Federal funds to Oak Ridge Schools could be cut five percent starting July 1 under the so-called sequester, and that’s led to staff reductions in the special education program.
Four positions would be cut at Oak Ridge High School and three elementary schools—Glenwood, Linden, and Willow Brook—under a budget approved by school board members on second and final reading Thursday. Two of the reductions would result in job losses. One is a teaching assistant position at Linden, and the other is a teaching assistant job at Oak Ridge High School.
Parents with children in the program have said they are concerned about how the students might struggle if they don’t continue to get the one-on-one help they need.
School officials said they understand the parents’ concerns, but there’s not much they can do without asking the city for more money.
“It’s not ideal, but we’ll make it work,” said Hal Jernigan, Oak Ridge Schools director of special education. That program is losing five percent of its funding due to the federal spending cuts, which were approved in the Budget Control Act of 2011 and began taking effect March 1.
The cuts in special education funding were one of several reductions that generated public opposition during a public hearing on the Oak Ridge Schools budget on Tuesday.
During that meeting, the school board approved three changes to the budget. One would give a one-time $500 bonus to employees who will not receive a “step” pay increase in the coming year, another would pay $50,000 to help cover the costs of hiring two school resource officers at the city’s two middle schools, and the third would restore $67,000 in funding for technological needs, including software and new computers at the middle schools.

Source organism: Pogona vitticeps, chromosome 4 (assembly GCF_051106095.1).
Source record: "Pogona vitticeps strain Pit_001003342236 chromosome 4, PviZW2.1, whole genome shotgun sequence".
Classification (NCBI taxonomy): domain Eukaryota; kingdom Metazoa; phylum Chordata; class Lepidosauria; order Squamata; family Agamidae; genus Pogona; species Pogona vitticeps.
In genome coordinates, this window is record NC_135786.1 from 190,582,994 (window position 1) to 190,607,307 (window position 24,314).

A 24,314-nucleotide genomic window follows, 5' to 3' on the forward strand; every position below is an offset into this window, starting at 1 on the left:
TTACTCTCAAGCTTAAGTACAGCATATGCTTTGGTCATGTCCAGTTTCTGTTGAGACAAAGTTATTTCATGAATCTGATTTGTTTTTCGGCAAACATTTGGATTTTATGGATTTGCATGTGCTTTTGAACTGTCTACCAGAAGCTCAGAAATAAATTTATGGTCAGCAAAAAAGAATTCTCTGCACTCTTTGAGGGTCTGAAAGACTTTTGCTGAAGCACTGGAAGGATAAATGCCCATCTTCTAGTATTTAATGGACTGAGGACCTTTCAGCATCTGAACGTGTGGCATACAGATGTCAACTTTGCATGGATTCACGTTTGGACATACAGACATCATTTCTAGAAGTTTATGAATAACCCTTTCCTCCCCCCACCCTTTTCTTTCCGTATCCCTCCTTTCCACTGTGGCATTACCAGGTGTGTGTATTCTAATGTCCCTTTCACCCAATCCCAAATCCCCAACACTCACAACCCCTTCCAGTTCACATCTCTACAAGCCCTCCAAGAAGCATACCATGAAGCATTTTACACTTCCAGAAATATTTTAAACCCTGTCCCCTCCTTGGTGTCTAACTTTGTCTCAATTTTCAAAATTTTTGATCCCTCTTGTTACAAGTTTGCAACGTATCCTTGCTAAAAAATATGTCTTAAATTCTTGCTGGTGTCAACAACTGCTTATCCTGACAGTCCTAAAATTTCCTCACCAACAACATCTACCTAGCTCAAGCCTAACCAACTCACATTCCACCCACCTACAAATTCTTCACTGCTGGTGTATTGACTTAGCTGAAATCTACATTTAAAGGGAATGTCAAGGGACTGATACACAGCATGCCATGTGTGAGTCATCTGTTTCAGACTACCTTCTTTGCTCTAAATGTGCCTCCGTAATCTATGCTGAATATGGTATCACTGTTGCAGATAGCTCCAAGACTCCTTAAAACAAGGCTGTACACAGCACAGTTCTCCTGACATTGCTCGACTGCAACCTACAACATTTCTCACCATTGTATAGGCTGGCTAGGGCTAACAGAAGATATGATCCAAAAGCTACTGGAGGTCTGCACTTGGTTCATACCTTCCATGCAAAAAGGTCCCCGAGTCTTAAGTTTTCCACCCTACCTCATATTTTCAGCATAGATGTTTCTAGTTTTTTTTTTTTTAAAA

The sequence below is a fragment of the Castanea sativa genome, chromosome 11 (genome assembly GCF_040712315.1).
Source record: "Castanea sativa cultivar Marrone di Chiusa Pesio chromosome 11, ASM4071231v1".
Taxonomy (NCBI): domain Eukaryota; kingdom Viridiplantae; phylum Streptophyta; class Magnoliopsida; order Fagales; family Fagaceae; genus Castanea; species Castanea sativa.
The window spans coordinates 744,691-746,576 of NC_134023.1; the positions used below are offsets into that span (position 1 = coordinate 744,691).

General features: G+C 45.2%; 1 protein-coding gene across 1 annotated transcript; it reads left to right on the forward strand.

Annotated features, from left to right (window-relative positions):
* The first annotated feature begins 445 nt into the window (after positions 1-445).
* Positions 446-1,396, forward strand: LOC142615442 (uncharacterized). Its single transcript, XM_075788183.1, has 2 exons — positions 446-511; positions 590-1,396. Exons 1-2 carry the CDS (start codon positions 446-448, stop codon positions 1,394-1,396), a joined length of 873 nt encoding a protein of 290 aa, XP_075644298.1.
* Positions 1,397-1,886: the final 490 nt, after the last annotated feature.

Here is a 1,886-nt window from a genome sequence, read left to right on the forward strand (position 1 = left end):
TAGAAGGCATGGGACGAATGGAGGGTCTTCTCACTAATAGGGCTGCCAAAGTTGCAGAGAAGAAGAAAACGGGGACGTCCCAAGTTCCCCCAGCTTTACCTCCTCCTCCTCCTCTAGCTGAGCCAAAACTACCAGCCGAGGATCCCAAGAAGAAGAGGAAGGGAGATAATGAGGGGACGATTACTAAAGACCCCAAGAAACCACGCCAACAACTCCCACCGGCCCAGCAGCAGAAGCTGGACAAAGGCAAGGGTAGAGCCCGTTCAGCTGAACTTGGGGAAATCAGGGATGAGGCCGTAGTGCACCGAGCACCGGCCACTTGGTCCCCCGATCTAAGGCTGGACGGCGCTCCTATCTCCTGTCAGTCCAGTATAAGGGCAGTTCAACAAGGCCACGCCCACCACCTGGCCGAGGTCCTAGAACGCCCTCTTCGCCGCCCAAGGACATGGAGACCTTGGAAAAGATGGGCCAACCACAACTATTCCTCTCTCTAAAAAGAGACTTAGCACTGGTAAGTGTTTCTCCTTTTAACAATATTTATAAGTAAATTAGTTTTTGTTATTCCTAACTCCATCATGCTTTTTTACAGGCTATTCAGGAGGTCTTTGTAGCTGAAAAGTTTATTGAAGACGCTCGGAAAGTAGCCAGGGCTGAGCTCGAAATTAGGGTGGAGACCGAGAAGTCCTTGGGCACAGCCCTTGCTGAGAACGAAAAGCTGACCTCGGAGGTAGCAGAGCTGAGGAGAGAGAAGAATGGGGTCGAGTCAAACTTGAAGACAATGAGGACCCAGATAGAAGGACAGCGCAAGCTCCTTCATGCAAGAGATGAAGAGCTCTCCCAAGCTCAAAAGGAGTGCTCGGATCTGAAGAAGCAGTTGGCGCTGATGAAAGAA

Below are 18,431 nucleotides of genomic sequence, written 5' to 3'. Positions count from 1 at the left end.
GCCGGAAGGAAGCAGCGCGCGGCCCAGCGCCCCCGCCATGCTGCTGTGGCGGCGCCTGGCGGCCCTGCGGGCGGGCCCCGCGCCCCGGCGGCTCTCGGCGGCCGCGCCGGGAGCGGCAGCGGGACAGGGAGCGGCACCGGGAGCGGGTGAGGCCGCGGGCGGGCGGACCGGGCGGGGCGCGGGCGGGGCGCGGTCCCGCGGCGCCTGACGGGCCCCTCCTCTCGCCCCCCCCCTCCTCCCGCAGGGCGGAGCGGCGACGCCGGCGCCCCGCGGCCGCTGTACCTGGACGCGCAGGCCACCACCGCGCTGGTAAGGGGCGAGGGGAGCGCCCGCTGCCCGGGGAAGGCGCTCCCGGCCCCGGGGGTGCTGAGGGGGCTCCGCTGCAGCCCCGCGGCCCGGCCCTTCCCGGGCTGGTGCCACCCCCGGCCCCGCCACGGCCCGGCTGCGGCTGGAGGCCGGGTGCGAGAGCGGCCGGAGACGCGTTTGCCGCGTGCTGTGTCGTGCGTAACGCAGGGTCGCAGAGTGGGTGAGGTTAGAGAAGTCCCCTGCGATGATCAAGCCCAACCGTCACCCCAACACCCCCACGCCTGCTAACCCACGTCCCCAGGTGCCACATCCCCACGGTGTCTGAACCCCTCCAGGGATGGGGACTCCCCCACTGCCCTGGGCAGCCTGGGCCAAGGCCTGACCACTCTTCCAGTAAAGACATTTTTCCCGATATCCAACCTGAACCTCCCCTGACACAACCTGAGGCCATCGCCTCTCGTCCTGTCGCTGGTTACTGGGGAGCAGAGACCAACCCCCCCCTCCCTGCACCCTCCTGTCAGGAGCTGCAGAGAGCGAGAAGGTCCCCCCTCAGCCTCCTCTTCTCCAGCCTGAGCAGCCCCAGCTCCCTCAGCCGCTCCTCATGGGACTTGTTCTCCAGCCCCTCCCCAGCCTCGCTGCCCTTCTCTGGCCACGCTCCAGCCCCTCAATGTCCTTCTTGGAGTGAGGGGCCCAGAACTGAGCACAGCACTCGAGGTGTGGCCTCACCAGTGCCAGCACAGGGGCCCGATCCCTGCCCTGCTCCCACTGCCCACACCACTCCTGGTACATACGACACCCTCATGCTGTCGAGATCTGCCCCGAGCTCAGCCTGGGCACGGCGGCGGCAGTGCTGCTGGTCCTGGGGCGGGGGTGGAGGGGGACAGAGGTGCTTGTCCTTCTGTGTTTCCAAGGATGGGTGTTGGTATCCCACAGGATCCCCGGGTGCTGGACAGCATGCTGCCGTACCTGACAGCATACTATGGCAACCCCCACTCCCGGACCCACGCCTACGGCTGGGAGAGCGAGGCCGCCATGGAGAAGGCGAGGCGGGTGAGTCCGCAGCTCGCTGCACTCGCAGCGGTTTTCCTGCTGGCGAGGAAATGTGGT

School officials hope the city will match the $50,000 for SRO funding. However, it’s not clear yet if Oak Ridge City Council members will agree to do that or if city officials will agree that $50,000 is enough to cover the costs of even one SRO. The school board’s SRO funding proposal did not include the costs of equipping an SRO with a police car.
School board members suggested city officials should generally consider spending more money on the schools.
Oak Ridge Board of Education Vice Chair Bob Eby said the city’s portion of school system funding has dropped from 41.7 percent in 1982 to about 28 percent this year.
He said the city has proposed spending a little less on the schools in the new fiscal year than it did five years ago. In Fiscal Year 2010, the city spent $13.98 million on schools, but in Fiscal Year 2014, which starts July 1, the city has proposed spending $13.86 million, a drop of more than $100,000, Eby said.
School officials said it will take work to rally the community and raise funding levels for education.
“This community has supported the Oak Ridge Schools every year because it is the greatest asset,” Eby said. “It is sad that we’re having to make the cuts that we’re making.”
The school system’s budget will be presented to the Oak Ridge City Council on Tuesday, when Council members will consider the municipal budget on second and final reading. So far, Council members haven’t approved any extra spending for the schools.
School officials have said revenues could be down about $1 million in the next fiscal year and 18 jobs could be cut, including roughly eight teaching positions. Roughly six employees could lose their jobs. Other positions could be eliminated through retirements and attrition.
Oak Ridge Interim Superintendent Bob Smallridge said the school system also cut about 18 positions last year.
“This has been an ongoing issue, and it hurts,” school board member Dan DiGregorio said.